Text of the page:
Mini Biography of Thomas Paine, Journalist, Political Philosopher, Built Case for American Independence
Name: Thomas Paine
Birth Date: February 9, 1737 – June 8, 1809
Job Functions: Journalist, Political Philosopher
Fields: Philosophy, Journalism
Known For: Common Sense
As we come to the end of National Mentoring Month, and our series on the people Napoleon Hill used as invisible mentors, today I feature Thomas Paine, journalist, political philosopher, and creator of pamphlets (I cannot embrace the word pamphleteer, can you?). While reading about Paine, I asked myself, like so many writers have done, “What do I include?” I have decided that I would not include some of the information because it diminishes his contributions to society.
In this mini biography of Thomas Paine, we will look at his major accomplishments, and how he influenced public opinion that favored American independence. Paine’s life wasn’t smooth sailing, and he suffered many setbacks in life, such as being fired and being imprisoned because he opposed the execution of Louis XVI.
Thomas Paine’s Steps to Success
- Early on, Thomas Paine worked at a firm that made corsets, then he transitioned into the excise service.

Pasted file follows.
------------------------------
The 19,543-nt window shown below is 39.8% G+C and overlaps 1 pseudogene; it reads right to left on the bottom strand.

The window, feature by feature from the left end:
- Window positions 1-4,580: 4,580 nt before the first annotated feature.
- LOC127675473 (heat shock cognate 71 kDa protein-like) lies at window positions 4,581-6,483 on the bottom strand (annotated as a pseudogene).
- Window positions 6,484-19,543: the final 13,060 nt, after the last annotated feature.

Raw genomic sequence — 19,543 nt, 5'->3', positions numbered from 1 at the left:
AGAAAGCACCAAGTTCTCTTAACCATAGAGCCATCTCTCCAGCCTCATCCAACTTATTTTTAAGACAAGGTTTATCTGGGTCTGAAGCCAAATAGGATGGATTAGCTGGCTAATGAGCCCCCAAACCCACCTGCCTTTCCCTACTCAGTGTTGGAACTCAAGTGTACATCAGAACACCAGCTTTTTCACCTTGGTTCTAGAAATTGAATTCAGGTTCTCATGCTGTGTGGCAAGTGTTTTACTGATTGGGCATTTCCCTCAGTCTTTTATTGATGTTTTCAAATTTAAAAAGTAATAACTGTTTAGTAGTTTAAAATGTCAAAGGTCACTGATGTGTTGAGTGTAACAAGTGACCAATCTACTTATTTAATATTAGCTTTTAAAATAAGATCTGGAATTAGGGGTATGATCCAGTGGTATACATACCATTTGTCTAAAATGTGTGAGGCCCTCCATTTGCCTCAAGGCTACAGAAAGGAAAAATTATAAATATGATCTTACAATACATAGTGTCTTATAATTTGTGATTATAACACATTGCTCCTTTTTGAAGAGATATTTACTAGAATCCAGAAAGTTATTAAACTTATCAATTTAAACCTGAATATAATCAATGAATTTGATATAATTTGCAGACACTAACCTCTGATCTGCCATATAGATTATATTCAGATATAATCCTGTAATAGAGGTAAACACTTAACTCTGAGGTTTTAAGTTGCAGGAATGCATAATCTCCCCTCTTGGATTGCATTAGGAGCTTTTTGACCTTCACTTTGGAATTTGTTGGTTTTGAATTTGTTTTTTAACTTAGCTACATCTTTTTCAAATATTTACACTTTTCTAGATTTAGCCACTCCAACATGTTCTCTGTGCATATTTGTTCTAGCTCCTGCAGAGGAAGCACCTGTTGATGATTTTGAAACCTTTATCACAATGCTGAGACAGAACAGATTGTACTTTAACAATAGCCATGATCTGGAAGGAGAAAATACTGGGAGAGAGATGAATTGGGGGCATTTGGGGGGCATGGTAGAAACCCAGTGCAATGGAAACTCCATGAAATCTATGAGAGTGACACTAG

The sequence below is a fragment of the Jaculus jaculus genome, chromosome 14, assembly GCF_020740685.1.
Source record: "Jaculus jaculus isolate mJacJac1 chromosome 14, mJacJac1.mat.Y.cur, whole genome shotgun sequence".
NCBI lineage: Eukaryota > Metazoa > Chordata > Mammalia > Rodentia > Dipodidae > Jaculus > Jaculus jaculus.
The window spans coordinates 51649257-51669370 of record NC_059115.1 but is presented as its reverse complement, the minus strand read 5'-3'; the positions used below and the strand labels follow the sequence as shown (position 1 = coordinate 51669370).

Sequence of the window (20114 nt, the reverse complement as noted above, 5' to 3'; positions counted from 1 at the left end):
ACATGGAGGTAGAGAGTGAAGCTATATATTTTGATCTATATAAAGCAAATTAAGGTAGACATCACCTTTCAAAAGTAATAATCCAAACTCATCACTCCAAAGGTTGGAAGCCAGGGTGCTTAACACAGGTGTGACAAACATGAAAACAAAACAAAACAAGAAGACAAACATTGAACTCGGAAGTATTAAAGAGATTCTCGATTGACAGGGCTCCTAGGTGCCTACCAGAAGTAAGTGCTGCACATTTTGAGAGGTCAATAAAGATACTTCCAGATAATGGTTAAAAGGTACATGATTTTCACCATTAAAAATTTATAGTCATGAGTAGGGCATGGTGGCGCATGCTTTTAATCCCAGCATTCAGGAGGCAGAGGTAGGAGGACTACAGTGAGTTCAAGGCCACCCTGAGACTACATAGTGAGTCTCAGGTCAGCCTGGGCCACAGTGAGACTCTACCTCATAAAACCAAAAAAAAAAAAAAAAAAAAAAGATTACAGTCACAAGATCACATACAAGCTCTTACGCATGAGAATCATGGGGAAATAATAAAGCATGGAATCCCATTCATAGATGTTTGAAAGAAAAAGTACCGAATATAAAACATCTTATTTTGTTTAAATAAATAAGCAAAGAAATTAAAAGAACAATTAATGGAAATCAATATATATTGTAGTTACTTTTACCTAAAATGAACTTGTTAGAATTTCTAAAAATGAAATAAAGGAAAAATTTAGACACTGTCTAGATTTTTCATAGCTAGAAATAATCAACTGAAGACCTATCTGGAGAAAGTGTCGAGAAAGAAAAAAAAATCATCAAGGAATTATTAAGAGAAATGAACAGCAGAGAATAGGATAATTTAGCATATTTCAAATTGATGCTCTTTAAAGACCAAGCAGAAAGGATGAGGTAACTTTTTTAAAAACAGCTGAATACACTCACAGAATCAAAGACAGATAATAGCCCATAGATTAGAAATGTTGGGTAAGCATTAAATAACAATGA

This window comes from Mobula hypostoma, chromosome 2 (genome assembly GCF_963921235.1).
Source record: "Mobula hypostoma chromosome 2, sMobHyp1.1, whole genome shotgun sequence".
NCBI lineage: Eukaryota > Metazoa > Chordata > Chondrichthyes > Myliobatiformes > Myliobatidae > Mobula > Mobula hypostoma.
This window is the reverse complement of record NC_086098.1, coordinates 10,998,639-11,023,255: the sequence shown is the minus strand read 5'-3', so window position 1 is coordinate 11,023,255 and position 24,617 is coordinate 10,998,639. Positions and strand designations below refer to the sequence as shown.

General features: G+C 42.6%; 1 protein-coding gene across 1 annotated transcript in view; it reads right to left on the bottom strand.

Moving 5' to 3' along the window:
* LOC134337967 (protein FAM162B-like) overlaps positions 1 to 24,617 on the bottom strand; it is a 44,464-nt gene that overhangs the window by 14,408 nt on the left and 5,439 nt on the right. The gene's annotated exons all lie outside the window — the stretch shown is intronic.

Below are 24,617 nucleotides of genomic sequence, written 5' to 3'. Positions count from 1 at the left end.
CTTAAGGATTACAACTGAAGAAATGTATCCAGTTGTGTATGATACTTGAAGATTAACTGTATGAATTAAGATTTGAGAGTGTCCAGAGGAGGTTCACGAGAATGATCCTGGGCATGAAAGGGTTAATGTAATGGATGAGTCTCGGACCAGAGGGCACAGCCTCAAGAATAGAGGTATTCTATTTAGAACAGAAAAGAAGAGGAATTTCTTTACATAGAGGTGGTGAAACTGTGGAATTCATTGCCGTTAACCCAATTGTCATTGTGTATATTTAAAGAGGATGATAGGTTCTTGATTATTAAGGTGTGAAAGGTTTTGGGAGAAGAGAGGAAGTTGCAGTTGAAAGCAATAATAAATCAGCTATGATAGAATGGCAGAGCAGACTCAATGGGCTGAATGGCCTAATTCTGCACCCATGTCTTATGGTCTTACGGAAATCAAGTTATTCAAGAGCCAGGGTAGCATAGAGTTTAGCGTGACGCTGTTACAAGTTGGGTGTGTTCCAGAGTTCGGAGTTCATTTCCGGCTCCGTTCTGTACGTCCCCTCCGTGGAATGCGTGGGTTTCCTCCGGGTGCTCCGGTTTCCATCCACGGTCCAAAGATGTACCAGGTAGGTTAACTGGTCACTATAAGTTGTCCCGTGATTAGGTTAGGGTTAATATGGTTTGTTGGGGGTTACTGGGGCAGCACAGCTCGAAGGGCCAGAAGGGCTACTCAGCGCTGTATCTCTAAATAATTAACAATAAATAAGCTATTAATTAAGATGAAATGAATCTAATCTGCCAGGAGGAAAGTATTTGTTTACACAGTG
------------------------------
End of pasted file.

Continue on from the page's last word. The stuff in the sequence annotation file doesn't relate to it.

- In February 1768, he secured an excise job in Lewes, Sussex.
- While working in excise services, he wrote his first political pamphlet, The Case of the Officers of Excise (The case of the officers of excise; with remarks on the qualifications of officers; and on the numerous evils arising to the revenue, from the insufficiency of the present salary.), where he argued and advocated for higher salaries. In 1772, although he had a petition signed by 3,000 men who worked in the field to support his lobbying efforts, ministers and members of Parliament mainly ignored him.
- He was fired from his excise job in 1774, and in October, with a letter of introduction from Benjamin Franklin, he sailed to America.
Related Posts: The Autobiography of Benjamin Franklin, Review
- After arriving in the US in November of 1774, he met Robert Aitkin, Benjamin Franklin’s son-in-law, and the two went into partnership to found Pennsylvania Magazine.
- He published a plea to abolish slavery, and joined an anti-slavery movement in 1775. In his article, he presented his arguments against slavery.
- His anti-slavery piece led to a meeting with Benjamin Rush, a physician, and one of the Founding Fathers of the United States. Paine also advocated for greater rights for women, and easier availability of divorce.
- Rush encouraged Paine to write a pamphlet in favor of American independence.
- In 1776, out of Rush’s request, came Common Sense, Thomas Paine’s best known work, which was a demand for America’s independence from Britain.
- A skilled writer, through Common Sense, Paine was able to shape public opinion, and garner support for independence.